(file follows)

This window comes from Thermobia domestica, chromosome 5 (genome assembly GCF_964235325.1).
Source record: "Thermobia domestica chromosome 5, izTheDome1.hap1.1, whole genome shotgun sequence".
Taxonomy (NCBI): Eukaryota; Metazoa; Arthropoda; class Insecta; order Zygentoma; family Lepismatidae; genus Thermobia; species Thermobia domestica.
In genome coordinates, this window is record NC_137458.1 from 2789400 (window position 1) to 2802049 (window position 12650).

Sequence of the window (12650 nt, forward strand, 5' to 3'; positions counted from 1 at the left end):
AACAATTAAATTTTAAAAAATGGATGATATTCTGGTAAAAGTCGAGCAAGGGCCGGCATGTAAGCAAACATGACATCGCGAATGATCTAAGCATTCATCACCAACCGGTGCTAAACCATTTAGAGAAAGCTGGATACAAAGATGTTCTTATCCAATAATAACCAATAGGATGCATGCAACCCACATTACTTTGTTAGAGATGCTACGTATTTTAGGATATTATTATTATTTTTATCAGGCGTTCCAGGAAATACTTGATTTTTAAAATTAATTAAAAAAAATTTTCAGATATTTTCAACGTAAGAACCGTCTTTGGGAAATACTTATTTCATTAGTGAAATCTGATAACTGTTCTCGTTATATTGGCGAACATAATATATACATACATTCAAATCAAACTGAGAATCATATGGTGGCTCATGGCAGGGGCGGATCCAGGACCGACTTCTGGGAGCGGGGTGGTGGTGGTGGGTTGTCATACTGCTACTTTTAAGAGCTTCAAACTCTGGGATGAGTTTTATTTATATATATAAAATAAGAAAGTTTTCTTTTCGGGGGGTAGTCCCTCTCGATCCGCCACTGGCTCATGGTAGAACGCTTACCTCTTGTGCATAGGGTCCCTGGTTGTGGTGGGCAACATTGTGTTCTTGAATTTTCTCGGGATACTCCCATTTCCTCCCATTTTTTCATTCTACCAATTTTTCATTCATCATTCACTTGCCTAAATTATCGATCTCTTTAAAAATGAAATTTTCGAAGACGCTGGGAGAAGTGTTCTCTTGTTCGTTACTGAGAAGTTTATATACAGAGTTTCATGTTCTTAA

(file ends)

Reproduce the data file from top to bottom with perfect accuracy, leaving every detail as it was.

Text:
This window comes from Thermobia domestica, chromosome 5 (genome assembly GCF_964235325.1).
Source record: "Thermobia domestica chromosome 5, izTheDome1.hap1.1, whole genome shotgun sequence".
Taxonomy (NCBI): Eukaryota; Metazoa; Arthropoda; class Insecta; order Zygentoma; family Lepismatidae; genus Thermobia; species Thermobia domestica.
In genome coordinates, this window is record NC_137458.1 from 2789400 (window position 1) to 2802049 (window position 12650).

Sequence of the window (12650 nt, forward strand, 5' to 3'; positions counted from 1 at the left end):
AACAATTAAATTTTAAAAAATGGATGATATTCTGGTAAAAGTCGAGCAAGGGCCGGCATGTAAGCAAACATGACATCGCGAATGATCTAAGCATTCATCACCAACCGGTGCTAAACCATTTAGAGAAAGCTGGATACAAAGATGTTCTTATCCAATAATAACCAATAGGATGCATGCAACCCACATTACTTTGTTAGAGATGCTACGTATTTTAGGATATTATTATTATTTTTATCAGGCGTTCCAGGAAATACTTGATTTTTAAAATTAATTAAAAAAAATTTTCAGATATTTTCAACGTAAGAACCGTCTTTGGGAAATACTTATTTCATTAGTGAAATCTGATAACTGTTCTCGTTATATTGGCGAACATAATATATACATACATTCAAATCAAACTGAGAATCATATGGTGGCTCATGGCAGGGGCGGATCCAGGACCGACTTCTGGGAGCGGGGTGGTGGTGGTGGGTTGTCATACTGCTACTTTTAAGAGCTTCAAACTCTGGGATGAGTTTTATTTATATATATAAAATAAGAAAGTTTTCTTTTCGGGGGGTAGTCCCTCTCGATCCGCCACTGGCTCATGGTAGAACGCTTACCTCTTGTGCATAGGGTCCCTGGTTGTGGTGGGCAACATTGTGTTCTTGAATTTTCTCGGGATACTCCCATTTCCTCCCATTTTTTCATTCTACCAATTTTTCATTCATCATTCACTTGCCTAAATTATCGATCTCTTTAAAAATGAAATTTTCGAAGACGCTGGGAGAAGTGTTCTCTTGTTCGTTACTGAGAAGTTTATATACAGAGTTTCATGTTCTTAA